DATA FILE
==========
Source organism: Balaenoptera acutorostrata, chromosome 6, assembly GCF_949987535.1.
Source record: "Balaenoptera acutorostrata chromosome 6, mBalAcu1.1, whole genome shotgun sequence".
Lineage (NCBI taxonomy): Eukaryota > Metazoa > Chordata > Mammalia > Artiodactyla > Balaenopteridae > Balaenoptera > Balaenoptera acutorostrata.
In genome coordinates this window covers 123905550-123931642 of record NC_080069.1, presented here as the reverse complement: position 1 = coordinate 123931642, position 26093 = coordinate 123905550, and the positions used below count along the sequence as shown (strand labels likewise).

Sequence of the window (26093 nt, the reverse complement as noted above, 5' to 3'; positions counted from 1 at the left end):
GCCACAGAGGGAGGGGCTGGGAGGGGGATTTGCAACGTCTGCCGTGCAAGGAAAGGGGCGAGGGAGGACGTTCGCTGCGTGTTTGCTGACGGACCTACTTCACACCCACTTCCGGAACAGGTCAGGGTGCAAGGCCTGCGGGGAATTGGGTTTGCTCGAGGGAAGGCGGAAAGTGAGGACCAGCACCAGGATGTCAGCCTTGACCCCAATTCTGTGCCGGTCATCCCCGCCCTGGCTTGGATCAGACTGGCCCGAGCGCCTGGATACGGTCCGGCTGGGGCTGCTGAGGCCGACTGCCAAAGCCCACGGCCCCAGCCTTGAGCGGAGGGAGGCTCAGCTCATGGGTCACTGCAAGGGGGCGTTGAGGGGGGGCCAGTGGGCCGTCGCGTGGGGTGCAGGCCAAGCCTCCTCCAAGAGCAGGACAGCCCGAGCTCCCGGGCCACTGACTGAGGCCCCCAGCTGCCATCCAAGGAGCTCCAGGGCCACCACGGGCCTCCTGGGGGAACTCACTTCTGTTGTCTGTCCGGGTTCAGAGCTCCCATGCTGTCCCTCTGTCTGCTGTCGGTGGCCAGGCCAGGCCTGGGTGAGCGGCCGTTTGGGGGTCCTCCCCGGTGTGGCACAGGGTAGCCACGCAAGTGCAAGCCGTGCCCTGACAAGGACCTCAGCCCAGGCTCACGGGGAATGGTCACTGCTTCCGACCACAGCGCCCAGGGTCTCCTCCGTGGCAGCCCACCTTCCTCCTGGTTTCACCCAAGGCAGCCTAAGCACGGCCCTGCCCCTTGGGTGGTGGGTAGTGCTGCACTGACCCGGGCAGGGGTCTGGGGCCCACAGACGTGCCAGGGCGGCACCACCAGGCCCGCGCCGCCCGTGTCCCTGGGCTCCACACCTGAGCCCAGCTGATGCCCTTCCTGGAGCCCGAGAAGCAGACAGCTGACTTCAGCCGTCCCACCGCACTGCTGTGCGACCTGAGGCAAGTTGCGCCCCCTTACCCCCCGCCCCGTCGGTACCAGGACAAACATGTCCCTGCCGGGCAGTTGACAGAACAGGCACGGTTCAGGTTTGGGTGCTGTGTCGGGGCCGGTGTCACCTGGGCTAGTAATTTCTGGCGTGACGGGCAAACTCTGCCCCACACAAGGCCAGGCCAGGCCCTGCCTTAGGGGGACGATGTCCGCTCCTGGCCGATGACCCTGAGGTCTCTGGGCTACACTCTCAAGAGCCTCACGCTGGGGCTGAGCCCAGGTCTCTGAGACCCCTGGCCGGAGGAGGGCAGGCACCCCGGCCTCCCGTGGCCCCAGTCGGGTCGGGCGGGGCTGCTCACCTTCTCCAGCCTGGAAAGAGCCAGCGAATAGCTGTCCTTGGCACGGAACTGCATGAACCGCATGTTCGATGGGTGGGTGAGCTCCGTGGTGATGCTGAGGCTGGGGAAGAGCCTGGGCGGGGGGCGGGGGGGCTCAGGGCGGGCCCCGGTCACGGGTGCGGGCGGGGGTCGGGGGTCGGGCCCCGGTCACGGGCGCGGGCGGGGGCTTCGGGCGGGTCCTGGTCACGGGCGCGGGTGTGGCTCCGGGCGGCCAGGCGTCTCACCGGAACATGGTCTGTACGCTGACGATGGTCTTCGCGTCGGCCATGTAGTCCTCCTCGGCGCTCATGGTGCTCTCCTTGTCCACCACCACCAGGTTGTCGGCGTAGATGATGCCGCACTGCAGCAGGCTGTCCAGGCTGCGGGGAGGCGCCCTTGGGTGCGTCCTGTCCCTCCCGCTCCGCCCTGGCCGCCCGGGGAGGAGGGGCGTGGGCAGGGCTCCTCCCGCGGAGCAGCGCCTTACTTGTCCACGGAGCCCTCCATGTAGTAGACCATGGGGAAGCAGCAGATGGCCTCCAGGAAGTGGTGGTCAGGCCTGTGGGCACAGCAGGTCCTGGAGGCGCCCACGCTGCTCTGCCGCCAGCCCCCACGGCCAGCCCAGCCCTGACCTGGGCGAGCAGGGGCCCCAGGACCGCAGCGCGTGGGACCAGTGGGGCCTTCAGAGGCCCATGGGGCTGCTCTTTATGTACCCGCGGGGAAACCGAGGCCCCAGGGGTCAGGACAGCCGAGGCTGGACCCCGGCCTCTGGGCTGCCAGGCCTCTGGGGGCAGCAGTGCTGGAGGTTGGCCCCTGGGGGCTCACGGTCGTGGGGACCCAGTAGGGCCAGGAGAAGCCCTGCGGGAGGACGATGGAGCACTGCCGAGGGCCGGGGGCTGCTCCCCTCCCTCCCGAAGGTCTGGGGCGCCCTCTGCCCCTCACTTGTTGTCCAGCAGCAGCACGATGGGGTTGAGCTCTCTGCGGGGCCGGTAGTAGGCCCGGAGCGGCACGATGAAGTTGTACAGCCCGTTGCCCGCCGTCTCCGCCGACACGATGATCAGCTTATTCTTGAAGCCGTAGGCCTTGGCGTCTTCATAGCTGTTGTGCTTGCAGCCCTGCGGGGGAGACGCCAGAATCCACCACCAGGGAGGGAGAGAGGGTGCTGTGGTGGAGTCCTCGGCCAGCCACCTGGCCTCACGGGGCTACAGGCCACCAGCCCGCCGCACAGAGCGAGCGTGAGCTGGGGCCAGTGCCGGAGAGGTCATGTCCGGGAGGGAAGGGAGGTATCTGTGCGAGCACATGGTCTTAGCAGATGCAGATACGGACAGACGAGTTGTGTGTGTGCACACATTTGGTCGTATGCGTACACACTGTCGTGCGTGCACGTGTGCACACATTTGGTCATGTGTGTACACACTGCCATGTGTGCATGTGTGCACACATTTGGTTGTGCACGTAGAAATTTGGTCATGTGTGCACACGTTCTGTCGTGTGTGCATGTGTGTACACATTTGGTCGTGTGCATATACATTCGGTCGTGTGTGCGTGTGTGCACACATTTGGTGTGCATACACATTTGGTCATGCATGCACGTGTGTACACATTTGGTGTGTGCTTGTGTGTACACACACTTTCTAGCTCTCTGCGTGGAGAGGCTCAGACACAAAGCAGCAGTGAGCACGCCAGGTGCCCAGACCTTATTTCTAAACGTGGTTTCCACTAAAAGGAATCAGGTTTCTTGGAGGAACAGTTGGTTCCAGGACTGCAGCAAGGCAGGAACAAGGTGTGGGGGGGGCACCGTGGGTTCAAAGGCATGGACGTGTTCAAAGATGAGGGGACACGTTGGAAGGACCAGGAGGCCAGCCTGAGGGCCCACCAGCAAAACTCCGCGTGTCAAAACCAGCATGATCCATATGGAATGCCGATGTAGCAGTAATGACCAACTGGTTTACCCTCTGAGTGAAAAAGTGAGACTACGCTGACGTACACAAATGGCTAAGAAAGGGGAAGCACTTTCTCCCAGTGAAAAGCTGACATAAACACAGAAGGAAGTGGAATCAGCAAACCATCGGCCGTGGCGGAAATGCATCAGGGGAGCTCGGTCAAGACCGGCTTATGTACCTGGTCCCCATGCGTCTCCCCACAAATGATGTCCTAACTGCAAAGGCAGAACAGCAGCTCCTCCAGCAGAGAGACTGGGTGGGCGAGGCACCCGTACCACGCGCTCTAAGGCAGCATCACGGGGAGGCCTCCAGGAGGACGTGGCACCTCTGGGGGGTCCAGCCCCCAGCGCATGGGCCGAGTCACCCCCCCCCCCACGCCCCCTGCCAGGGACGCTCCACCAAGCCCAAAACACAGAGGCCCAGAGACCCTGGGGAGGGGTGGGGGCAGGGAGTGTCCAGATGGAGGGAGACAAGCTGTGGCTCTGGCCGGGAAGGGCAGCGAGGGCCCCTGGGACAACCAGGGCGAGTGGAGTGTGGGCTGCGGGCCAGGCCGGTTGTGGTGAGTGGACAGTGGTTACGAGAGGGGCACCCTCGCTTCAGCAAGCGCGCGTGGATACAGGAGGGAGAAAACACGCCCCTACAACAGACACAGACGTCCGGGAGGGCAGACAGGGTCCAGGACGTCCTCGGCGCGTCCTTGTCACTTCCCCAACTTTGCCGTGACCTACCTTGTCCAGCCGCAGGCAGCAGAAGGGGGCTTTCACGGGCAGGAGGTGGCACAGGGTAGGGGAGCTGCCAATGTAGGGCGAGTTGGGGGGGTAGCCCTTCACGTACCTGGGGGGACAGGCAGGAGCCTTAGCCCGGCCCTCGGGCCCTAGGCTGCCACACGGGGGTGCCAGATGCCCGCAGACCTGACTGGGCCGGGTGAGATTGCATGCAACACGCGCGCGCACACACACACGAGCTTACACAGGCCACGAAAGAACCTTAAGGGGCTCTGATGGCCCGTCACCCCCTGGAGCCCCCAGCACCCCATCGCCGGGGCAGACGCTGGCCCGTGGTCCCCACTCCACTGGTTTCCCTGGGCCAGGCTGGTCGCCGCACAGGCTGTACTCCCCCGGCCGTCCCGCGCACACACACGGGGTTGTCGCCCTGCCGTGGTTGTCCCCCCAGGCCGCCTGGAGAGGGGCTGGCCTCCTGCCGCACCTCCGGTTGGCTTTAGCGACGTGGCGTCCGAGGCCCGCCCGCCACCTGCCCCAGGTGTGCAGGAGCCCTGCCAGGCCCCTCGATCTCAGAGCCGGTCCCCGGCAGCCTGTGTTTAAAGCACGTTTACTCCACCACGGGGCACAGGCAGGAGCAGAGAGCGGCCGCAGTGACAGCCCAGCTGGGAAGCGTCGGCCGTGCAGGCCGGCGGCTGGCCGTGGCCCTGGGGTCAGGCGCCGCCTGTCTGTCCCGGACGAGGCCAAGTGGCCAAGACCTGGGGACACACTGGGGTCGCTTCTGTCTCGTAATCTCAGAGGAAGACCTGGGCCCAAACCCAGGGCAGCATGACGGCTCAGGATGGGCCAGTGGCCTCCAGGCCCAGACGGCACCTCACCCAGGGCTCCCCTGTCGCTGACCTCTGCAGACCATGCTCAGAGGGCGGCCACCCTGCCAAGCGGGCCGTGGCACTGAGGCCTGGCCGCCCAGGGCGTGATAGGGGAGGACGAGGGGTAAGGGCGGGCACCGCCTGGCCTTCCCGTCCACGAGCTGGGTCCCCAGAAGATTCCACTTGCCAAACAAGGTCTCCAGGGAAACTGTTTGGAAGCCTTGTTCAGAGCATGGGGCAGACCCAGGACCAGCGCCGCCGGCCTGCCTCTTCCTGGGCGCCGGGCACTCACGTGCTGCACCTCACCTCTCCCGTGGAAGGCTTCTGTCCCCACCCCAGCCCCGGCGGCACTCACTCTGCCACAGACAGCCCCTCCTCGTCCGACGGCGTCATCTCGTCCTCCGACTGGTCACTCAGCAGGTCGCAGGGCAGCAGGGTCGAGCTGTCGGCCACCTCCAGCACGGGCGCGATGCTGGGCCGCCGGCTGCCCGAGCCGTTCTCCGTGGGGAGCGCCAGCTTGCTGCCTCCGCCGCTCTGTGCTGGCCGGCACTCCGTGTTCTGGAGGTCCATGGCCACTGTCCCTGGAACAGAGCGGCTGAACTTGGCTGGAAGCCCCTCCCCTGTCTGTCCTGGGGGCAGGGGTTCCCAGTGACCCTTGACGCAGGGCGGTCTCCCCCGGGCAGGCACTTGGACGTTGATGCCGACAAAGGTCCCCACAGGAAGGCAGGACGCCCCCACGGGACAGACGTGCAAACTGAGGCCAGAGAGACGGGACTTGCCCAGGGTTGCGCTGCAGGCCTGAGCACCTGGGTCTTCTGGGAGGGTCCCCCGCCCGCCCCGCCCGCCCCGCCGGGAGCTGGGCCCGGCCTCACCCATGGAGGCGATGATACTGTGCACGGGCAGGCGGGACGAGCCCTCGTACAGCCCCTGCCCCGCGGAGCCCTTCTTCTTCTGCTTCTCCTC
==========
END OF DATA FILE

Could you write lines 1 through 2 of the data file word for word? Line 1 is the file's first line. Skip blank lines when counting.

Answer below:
Source organism: Balaenoptera acutorostrata, chromosome 6, assembly GCF_949987535.1.
Source record: "Balaenoptera acutorostrata chromosome 6, mBalAcu1.1, whole genome shotgun sequence".